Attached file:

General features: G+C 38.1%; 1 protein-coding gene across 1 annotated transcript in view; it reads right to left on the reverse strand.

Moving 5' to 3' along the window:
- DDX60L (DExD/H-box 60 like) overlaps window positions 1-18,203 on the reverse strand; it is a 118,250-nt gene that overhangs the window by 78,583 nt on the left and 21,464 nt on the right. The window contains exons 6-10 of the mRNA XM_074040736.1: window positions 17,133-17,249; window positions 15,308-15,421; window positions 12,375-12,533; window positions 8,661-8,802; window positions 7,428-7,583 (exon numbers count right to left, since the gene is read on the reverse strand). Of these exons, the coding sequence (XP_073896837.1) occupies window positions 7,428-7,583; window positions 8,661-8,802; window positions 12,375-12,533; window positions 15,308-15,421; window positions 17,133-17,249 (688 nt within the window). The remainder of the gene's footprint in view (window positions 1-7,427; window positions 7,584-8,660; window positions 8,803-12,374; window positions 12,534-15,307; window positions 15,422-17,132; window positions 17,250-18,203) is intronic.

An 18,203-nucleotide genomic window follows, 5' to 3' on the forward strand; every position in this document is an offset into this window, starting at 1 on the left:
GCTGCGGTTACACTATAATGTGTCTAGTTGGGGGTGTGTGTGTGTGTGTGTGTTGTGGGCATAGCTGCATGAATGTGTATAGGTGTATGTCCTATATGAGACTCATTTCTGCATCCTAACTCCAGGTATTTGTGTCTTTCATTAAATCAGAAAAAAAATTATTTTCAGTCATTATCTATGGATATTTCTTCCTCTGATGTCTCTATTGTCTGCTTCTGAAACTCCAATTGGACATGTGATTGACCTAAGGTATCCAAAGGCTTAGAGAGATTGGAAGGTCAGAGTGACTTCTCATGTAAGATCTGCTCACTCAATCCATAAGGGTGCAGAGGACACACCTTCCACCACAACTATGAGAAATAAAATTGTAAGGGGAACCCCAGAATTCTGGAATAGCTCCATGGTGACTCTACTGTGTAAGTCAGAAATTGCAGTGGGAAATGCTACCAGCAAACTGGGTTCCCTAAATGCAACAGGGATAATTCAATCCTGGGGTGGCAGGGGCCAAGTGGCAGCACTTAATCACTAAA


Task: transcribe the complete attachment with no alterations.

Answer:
General features: G+C 38.1%; 1 protein-coding gene across 1 annotated transcript in view; it reads right to left on the reverse strand.

Moving 5' to 3' along the window:
- DDX60L (DExD/H-box 60 like) overlaps window positions 1-18,203 on the reverse strand; it is a 118,250-nt gene that overhangs the window by 78,583 nt on the left and 21,464 nt on the right. The window contains exons 6-10 of the mRNA XM_074040736.1: window positions 17,133-17,249; window positions 15,308-15,421; window positions 12,375-12,533; window positions 8,661-8,802; window positions 7,428-7,583 (exon numbers count right to left, since the gene is read on the reverse strand). Of these exons, the coding sequence (XP_073896837.1) occupies window positions 7,428-7,583; window positions 8,661-8,802; window positions 12,375-12,533; window positions 15,308-15,421; window positions 17,133-17,249 (688 nt within the window). The remainder of the gene's footprint in view (window positions 1-7,427; window positions 7,584-8,660; window positions 8,803-12,374; window positions 12,534-15,307; window positions 15,422-17,132; window positions 17,250-18,203) is intronic.

An 18,203-nucleotide genomic window follows, 5' to 3' on the forward strand; every position in this document is an offset into this window, starting at 1 on the left:
GCTGCGGTTACACTATAATGTGTCTAGTTGGGGGTGTGTGTGTGTGTGTGTGTTGTGGGCATAGCTGCATGAATGTGTATAGGTGTATGTCCTATATGAGACTCATTTCTGCATCCTAACTCCAGGTATTTGTGTCTTTCATTAAATCAGAAAAAAAATTATTTTCAGTCATTATCTATGGATATTTCTTCCTCTGATGTCTCTATTGTCTGCTTCTGAAACTCCAATTGGACATGTGATTGACCTAAGGTATCCAAAGGCTTAGAGAGATTGGAAGGTCAGAGTGACTTCTCATGTAAGATCTGCTCACTCAATCCATAAGGGTGCAGAGGACACACCTTCCACCACAACTATGAGAAATAAAATTGTAAGGGGAACCCCAGAATTCTGGAATAGCTCCATGGTGACTCTACTGTGTAAGTCAGAAATTGCAGTGGGAAATGCTACCAGCAAACTGGGTTCCCTAAATGCAACAGGGATAATTCAATCCTGGGGTGGCAGGGGCCAAGTGGCAGCACTTAATCACTAAA